A housing 132 is mounted on the lower surface of the insulative substrate 110. A cover plate 134 is adhered to a top surface of the housing 132, thereby defining a closed space 136. The liquid nitrogen 100 is sealed in the closed space 136, thereby indirectly cooling the infrared image sensing section 114 through the insulative layer 110 to a temperature of liquid nitrogen of 77 K or less. Such an arrangement is used to obtain a moderate temperature gradient between the visible and infrared image sensing sections 112 and 114 as in the third embodiment. In addition, when the respective cooling temperatures are close to each other, this arrangement is convenient.
Although the present invention has been shown and described with reference to specific embodiments, various changes and modifications which are obvious to a person skilled in the art are deemed to lie within the spirit and scope of the invention.
For example, in the above embodiments, the IT-CCD is used as a signal charge readout portion. However, the present invention is not limited to this. For example, other devices such as a X-Y addressing type charge priming device (CPD) can be applied. Although the amorphous silicon layer is used for the visible image sensing section and the Pt-Si Schottky diode is used for the infrared image sensing section, other semiconductor layers such as a photoconductive layer, e.g., Se-As-Te, ZnSe-ZnCdTe or the like can be used instead of amorphous silicon. In the same manner, other semiconductor junction structures such as Pd2 Si, IrS2, Pt2 Si, NiSi, WSi2, TiSi2 or the like can be used instead of the Pt-Si Schottky diode.
Furthermore, in the above embodiments, although infrared light is sensed as a radiation image having a wavelength range other than the visible image, the present invention can be modified so as to sense an image represented by, e.g., X-rays, ultraviolet radiation, or the like.
|Cited Patent||Filing date||Publication date||Applicant||Title|
|US3902066 *||Mar 18, 1974||Aug 26, 1975||Us Air Force||Schottky barrier infrared detector arrays with charge coupled device readout|
|US3962578 *||Feb 28, 1975||Jun 8, 1976||Aeronutronic Ford Corporation||Two-color photoelectric detectors having an integral filter|
|US4214264 *||Feb 28, 1979||Jul 22, 1980||Eastman Kodak Company||Hybrid color image sensing array|
|US4238760 *||Oct 6, 1978||Dec 9, 1980||Recognition Equipment Incorporated||Multi-spectrum photodiode devices|
|US4316206 *||Apr 14, 1980||Feb 16, 1982||The United States Of America As Represented By The Secretary Of The Navy||Two color narrow bandwidth detector|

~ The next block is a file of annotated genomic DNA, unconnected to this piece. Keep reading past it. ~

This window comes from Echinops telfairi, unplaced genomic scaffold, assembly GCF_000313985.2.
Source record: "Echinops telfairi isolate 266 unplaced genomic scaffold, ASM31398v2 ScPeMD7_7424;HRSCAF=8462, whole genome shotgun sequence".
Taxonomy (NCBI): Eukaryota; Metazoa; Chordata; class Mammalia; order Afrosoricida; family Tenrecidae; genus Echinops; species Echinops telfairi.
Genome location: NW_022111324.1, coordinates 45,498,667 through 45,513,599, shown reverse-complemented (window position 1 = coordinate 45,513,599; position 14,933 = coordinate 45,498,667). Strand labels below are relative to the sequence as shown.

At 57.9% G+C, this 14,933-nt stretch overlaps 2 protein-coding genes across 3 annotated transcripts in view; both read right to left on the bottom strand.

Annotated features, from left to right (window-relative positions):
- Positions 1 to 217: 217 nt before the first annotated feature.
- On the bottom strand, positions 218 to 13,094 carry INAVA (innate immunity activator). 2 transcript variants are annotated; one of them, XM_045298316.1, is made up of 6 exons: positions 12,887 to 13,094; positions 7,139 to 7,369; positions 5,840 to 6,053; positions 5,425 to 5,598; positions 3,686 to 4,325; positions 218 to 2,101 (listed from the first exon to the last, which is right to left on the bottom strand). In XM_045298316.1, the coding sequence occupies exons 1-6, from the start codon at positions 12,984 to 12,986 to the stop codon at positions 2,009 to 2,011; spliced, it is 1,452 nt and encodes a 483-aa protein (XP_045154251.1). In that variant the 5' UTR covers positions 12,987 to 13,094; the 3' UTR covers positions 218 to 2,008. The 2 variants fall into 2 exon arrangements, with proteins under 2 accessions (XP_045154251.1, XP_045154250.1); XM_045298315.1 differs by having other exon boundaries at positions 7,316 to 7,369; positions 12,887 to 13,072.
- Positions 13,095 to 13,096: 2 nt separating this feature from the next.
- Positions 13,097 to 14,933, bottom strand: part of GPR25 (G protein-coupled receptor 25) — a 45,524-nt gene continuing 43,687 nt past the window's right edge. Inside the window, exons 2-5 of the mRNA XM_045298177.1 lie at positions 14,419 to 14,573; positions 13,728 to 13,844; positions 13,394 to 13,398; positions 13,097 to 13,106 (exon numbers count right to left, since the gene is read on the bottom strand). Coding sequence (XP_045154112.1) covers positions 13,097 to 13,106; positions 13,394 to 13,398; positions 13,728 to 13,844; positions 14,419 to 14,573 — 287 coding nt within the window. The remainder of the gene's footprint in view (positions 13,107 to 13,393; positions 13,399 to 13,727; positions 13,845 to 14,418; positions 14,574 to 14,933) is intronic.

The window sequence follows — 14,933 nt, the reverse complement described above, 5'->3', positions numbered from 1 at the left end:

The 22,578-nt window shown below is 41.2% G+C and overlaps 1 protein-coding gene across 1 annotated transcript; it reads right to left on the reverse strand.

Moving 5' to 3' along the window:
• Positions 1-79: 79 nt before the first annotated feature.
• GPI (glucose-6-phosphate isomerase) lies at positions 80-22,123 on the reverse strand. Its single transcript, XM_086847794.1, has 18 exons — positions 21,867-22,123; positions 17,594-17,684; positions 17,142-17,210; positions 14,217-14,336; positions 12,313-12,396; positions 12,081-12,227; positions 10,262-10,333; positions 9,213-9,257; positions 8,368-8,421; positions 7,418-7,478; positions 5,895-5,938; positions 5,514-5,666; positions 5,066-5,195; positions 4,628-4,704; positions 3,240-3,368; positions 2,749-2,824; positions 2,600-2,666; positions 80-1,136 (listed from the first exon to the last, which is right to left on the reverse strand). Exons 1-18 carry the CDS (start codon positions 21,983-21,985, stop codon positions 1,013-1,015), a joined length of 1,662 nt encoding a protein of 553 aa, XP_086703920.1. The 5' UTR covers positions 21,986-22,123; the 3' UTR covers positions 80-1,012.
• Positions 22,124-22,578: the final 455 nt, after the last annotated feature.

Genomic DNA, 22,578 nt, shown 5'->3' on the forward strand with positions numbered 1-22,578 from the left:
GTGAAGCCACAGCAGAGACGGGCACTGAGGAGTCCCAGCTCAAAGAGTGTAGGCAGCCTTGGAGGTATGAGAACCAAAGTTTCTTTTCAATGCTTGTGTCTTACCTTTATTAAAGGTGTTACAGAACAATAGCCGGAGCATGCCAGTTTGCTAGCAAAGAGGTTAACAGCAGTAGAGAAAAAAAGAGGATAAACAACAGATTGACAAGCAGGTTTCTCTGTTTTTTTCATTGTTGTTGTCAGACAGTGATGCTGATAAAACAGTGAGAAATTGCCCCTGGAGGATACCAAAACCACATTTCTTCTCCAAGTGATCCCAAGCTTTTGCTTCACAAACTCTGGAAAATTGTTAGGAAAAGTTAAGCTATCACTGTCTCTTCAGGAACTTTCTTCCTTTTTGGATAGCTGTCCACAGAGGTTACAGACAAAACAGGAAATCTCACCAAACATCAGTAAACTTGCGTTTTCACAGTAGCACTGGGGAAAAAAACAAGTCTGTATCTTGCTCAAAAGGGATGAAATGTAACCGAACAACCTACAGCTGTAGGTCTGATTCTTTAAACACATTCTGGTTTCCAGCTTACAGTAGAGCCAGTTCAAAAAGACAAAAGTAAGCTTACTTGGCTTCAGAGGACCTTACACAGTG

|US4423325 *||Sep 2, 1981||Dec 27, 1983||Honeywell Inc.||Multi-spectral Schottky barrier infrared radiation detection array|
|US4443701 *||Aug 25, 1981||Apr 17, 1984||The United States Of America As Represented By The Administrator Of The National Aeronautics And Space Administration||Integrating IR detector imaging systems|
|US4581625 *||Dec 19, 1983||Apr 8, 1986||Atlantic Richfield Company||Vertically integrated solid state color imager|
|1||W. F. Kosonocky et al; "Schottky-Barrier Infrared Image Sensors", RCH Engineer, 27-3, May, Jun., 1982.|
|2||*||W. F. Kosonocky et al; Schottky Barrier Infrared Image Sensors , RCH Engineer, 27 3, May, Jun., 1982.|
|3||Y. Terui et al.; "A Solid-State Color Sensor Using Zn1-x Cdx Te Heterojunction Thin-Film Photoconductor ISSCC80, WAM2.6, pp. 34-35, 1980.|
|4||*||Y. Terui et al.; A Solid State Color Sensor Using Zn 1 x Cd x Te Heterojunction Thin Film Photoconductor ISSCC80, WAM2.6, pp. 34 35, 1980.|
|Citing Patent||Filing date||Publication date||Applicant||Title|
|US4724323 *||Sep 30, 1985||Feb 9, 1988||Canon Kabushiki Kaisha||Image line sensor unit, photosensors for use in the sensor unit and method of making the photosensors|
|US4845731 *||Jun 5, 1985||Jul 4, 1989||Picker International||Radiation data acquistion|
|US4926052 *||Mar 3, 1987||May 15, 1990||Kabushiki Kaisha Toshiba||Radiation detecting device|
|US4939369 *||Oct 4, 1988||Jul 3, 1990||Loral Fairchild Corporation||Imaging and tracking sensor designed with a sandwich structure|
|US4944588 *||Nov 25, 1987||Jul 31, 1990||Eltro Gmbh||System for detecting laser radiation|
|US4948976 *||Feb 9, 1989||Aug 14, 1990||Servo Corporation Of America||Multi-wavelength band infrared detector|
|US5034608 *||Sep 8, 1989||Jul 23, 1991||Massachusetts Institute Of Technology||Infrared sensor operable without cooling|
|US5055930 *||Sep 7, 1990||Oct 8, 1991||Olympus Optical Co., Ltd.||Image sensing and recording device having a multilayer analog memory stacked on an image sensing array|
|US5065185 *||Aug 21, 1989||Nov 12, 1991||Powers Edward A||Multi-function detecting device for a document reproduction machine|
|US5120960 *||Apr 25, 1991||Jun 9, 1992||Westinghouse Electric Corp.||Infrared image detecting device and method|
|US5134488 *||Dec 28, 1990||Jul 28, 1992||David Sarnoff Research Center, Inc.||X-Y addressable imager with variable integration|
|US5134489 *||Dec 28, 1990||Jul 28, 1992||David Sarnoff Research Center, Inc.||X-Y addressable solid state imager for low noise operation|
|US5189500 *||Sep 20, 1990||Feb 23, 1993||Mitsubishi Denki Kabushiki Kaisha||Multi-layer type semiconductor device with semiconductor element layers stacked in opposite directions and manufacturing method thereof|
|US5324678 *||Nov 30, 1992||Jun 28, 1994||Mitsubishi Denki Kabushiki Kaisha||Method of forming a multi-layer type semiconductor device with semiconductor element layers stacked in opposite directions|
|US5389775 *||Dec 3, 1993||Feb 14, 1995||General Electric Company||Imager assembly with multiple common electrode contacts|
|US5401973 *||Dec 4, 1992||Mar 28, 1995||Atomic Energy Of Canada Limited||Industrial material processing electron linear accelerator|